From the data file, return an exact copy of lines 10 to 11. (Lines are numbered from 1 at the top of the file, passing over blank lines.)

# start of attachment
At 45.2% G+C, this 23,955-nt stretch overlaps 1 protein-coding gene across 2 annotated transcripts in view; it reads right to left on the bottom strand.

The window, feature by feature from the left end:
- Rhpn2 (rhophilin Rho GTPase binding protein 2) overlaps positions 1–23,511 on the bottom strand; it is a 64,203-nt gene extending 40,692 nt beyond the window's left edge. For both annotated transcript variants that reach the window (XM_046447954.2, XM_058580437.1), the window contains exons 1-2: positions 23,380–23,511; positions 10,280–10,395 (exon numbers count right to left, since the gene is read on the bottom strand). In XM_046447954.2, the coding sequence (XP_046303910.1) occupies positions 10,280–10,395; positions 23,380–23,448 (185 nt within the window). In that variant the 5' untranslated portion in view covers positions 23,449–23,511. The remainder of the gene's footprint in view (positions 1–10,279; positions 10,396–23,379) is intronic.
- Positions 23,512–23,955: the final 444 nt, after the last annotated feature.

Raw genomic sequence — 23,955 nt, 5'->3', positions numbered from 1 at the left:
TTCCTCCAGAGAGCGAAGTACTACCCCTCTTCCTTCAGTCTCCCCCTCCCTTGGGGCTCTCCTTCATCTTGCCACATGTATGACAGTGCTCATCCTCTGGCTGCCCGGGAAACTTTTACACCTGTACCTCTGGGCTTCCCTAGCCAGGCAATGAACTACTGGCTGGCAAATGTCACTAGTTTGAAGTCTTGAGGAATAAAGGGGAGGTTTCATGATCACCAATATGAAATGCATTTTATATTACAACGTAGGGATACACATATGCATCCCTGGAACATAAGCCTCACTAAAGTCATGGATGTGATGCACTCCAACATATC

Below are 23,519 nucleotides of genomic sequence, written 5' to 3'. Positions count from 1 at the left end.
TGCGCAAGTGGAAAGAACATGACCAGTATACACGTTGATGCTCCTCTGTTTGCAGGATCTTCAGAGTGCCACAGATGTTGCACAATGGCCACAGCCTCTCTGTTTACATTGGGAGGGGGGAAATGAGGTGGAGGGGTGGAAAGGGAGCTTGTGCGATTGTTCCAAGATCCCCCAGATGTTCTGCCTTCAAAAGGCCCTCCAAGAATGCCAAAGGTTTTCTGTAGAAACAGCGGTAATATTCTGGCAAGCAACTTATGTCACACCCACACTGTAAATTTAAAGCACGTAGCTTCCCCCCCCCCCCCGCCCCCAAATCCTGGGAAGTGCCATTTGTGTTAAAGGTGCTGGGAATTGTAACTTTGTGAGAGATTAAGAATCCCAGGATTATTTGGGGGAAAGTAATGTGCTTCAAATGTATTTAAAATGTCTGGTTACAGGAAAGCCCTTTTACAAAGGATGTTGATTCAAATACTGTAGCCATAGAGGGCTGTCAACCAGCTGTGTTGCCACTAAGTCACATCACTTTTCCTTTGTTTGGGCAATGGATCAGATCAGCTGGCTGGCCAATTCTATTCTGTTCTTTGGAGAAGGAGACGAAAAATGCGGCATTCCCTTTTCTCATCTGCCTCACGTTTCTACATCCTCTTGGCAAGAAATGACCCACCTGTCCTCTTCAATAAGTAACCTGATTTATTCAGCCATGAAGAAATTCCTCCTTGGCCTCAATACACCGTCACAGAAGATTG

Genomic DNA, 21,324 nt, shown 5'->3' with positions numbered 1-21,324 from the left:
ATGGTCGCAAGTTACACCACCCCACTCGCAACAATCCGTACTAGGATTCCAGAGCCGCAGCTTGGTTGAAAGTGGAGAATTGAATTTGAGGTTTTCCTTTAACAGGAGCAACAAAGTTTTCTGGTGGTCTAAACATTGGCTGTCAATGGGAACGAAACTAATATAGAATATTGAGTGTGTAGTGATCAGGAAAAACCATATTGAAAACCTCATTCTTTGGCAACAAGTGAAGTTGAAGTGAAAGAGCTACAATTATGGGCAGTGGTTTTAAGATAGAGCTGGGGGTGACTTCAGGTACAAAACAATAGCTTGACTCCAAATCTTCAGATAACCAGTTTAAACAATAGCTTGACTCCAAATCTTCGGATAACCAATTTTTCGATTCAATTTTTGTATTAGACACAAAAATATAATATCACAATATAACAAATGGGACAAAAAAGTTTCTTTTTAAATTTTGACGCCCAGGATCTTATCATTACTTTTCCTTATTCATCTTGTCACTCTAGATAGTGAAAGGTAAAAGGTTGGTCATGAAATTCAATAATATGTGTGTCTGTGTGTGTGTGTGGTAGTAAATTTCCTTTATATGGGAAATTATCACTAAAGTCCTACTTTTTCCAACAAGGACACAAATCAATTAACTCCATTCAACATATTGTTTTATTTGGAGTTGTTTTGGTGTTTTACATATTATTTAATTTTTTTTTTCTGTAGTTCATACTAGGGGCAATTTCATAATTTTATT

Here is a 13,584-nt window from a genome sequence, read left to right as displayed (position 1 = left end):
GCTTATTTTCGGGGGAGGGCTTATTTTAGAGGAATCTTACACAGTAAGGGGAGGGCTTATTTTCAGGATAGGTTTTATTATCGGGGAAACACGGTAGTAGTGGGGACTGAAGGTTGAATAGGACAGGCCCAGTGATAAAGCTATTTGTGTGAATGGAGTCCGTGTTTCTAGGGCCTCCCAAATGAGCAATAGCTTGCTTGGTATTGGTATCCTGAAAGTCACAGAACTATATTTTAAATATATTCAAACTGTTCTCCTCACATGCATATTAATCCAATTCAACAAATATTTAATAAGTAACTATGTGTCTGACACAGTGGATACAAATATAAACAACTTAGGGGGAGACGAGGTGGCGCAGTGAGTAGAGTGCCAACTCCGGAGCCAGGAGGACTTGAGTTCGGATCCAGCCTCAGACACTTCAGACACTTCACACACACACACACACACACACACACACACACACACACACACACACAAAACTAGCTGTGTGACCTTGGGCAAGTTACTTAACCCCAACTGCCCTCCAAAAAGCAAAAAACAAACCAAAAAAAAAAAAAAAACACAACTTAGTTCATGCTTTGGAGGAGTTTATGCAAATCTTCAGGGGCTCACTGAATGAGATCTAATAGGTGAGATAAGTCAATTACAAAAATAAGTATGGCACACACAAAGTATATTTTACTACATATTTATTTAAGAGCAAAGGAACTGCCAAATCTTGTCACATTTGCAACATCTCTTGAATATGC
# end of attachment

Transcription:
ATGGTCGCAAGTTACACCACCCCACTCGCAACAATCCGTACTAGGATTCCAGAGCCGCAGCTTGGTTGAAAGTGGAGAATTGAATTTGAGGTTTTCCTTTAACAGGAGCAACAAAGTTTTCTGGTGGTCTAAACATTGGCTGTCAATGGGAACGAAACTAATATAGAATATTGAGTGTGTAGTGATCAGGAAAAACCATATTGAAAACCTCATTCTTTGGCAACAAGTGAAGTTGAAGTGAAAGAGCTACAATTATGGGCAGTGGTTTTAAGATAGAGCTGGGGGTGACTTCAGGTACAAAACAATAGCTTGACTCCAAATCTTCAGATAACCAGTTTAAACAATAGCTTGACTCCAAATCTTCGGATAACCAATTTTTCGATTCAATTTTTGTATTAGACACAAAAATATAATATCACAATATAACAAATGGGACAAAAAAGTTTCTTTTTAAATTTTGACGCCCAGGATCTTATCATTACTTTTCCTTATTCATCTTGTCACTCTAGATAGTGAAAGGTAAAAGGTTGGTCATGAAATTCAATAATATGTGTGTCTGTGTGTGTGTGTGGTAGTAAATTTCCTTTATATGGGAAATTATCACTAAAGTCCTACTTTTTCCAACAAGGACACAAATCAATTAACTCCATTCAACATATTGTTTTATTTGGAGTTGTTTTGGTGTTTTACATATTATTTAATTTTTTTTTTCTGTAGTTCATACTAGGGGCAATTTCATAATTTTATT

Here is a 13,584-nt window from a genome sequence, read left to right as displayed (position 1 = left end):